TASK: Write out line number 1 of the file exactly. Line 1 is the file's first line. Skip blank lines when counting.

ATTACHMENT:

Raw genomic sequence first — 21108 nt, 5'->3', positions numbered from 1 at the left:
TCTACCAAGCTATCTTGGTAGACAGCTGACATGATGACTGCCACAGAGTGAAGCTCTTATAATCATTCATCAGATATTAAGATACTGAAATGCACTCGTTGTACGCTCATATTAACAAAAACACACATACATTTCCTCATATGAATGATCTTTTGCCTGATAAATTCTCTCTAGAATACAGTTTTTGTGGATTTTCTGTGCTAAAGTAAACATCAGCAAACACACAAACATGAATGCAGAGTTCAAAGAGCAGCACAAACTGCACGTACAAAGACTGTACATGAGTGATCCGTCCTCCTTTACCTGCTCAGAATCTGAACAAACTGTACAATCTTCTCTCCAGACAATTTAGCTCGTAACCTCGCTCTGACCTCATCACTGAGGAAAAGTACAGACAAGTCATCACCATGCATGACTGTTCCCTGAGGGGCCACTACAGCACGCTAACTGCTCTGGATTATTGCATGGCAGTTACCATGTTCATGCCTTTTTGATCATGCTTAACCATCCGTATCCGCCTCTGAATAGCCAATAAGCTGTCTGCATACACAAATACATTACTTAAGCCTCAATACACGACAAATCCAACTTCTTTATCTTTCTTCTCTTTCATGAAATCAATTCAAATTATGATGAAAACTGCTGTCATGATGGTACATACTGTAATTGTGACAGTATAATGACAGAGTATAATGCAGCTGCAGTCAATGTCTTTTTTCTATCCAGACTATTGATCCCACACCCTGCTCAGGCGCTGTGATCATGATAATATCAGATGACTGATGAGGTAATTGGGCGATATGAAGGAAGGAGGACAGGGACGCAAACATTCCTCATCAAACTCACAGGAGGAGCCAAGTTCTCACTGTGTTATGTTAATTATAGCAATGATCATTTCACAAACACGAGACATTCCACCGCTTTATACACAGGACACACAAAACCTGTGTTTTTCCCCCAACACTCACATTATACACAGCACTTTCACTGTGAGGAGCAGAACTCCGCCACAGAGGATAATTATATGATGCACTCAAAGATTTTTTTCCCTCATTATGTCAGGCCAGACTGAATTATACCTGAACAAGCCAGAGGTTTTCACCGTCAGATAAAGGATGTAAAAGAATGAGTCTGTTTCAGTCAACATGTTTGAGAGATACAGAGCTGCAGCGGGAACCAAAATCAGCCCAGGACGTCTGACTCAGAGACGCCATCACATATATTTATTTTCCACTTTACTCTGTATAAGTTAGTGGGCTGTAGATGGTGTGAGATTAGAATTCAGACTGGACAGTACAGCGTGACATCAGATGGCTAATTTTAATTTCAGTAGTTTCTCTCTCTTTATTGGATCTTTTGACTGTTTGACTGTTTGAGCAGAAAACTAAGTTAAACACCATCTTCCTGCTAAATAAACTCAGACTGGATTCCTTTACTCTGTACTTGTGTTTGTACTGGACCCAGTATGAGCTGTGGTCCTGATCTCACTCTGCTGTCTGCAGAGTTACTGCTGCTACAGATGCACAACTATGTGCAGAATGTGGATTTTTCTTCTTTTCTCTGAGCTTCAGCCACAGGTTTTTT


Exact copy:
Raw genomic sequence first — 21108 nt, 5'->3', positions numbered from 1 at the left: